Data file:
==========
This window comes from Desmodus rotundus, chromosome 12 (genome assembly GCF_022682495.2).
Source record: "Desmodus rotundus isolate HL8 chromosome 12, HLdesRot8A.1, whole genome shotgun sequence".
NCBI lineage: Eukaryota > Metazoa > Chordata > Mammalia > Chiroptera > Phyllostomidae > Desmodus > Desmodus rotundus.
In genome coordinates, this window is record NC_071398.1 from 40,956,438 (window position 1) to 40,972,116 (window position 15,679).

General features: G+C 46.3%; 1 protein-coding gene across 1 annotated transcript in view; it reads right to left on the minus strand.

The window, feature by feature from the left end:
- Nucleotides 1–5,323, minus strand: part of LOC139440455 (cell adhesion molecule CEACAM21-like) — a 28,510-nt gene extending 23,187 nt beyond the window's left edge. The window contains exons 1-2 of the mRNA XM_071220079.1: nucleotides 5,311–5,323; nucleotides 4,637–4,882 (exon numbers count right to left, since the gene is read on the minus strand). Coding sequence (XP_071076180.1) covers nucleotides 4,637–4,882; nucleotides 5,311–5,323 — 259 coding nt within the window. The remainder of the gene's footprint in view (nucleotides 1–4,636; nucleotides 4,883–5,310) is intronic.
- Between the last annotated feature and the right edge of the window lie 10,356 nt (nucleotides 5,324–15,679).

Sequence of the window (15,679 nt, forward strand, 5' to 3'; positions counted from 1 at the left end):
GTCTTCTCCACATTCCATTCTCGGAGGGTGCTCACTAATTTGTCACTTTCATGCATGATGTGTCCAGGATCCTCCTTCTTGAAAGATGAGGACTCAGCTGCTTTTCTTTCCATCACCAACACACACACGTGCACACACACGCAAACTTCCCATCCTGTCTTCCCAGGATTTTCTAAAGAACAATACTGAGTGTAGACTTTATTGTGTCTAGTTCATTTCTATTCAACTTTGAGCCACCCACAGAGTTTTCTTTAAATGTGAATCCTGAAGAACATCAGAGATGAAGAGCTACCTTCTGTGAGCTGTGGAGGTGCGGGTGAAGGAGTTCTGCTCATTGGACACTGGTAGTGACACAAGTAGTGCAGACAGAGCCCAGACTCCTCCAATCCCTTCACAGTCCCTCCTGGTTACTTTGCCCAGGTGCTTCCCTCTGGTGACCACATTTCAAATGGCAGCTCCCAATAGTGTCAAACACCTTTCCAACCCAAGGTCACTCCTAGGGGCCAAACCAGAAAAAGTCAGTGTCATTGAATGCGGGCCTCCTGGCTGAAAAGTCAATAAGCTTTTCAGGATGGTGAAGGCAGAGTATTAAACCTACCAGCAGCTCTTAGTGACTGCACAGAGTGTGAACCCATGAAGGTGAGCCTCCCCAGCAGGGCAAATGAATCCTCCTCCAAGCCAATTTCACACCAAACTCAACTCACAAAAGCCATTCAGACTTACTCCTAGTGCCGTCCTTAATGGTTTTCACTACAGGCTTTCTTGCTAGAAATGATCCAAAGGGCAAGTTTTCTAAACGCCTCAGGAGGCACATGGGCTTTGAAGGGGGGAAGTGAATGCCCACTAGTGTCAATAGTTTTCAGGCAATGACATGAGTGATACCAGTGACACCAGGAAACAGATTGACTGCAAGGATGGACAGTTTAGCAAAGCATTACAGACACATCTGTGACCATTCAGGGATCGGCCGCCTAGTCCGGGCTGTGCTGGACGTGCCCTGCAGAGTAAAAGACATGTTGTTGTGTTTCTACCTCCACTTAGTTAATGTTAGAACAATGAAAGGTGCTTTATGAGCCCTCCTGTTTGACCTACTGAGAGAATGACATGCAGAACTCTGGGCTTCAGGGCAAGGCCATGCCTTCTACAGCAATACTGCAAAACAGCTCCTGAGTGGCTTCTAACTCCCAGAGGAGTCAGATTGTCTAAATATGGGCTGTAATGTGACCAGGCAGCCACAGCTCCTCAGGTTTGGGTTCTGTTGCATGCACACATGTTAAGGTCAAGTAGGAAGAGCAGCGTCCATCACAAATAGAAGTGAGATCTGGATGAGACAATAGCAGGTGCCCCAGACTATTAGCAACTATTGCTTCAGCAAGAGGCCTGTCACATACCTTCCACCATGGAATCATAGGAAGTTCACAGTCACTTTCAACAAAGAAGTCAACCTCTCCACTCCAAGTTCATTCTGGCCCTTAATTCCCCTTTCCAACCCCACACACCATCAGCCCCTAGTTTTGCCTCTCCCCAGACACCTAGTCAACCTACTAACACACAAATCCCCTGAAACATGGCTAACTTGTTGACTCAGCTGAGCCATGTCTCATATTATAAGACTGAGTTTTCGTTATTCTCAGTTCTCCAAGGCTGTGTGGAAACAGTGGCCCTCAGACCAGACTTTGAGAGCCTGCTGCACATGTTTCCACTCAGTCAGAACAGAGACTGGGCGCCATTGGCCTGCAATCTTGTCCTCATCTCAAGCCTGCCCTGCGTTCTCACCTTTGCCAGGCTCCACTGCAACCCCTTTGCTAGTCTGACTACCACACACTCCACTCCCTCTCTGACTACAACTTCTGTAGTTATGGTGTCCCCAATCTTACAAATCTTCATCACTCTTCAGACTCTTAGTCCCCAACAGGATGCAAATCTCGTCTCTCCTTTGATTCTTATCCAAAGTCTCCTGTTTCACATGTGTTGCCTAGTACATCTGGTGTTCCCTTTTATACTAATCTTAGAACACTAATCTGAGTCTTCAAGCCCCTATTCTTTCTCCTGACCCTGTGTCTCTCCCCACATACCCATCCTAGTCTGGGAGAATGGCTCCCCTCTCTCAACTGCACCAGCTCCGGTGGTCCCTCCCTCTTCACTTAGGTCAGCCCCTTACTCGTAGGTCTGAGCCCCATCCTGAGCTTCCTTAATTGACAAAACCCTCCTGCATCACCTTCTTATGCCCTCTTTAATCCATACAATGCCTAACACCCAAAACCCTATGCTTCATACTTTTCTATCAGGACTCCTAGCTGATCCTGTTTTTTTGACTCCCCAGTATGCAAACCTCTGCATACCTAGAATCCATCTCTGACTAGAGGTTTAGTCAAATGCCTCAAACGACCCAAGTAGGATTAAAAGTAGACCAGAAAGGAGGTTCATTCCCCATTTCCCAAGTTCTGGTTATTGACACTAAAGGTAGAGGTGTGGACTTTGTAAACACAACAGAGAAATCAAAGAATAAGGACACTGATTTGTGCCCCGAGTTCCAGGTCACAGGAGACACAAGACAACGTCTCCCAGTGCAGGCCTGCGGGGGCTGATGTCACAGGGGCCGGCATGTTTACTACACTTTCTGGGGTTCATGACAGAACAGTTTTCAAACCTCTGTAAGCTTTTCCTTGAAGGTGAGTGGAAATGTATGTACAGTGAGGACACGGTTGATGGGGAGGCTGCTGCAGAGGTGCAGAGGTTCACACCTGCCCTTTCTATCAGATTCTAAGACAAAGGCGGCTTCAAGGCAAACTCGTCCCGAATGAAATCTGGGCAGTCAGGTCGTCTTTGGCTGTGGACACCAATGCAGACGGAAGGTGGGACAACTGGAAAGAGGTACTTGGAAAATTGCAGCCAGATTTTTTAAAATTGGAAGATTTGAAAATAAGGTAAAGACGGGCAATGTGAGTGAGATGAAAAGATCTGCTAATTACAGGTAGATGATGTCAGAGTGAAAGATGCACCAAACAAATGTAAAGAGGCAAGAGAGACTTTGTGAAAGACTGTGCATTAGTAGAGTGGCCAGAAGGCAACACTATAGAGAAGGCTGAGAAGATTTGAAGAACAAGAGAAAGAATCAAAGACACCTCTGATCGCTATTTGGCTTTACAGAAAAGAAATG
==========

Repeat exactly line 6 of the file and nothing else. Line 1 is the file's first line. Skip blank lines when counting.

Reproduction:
The window, feature by feature from the left end: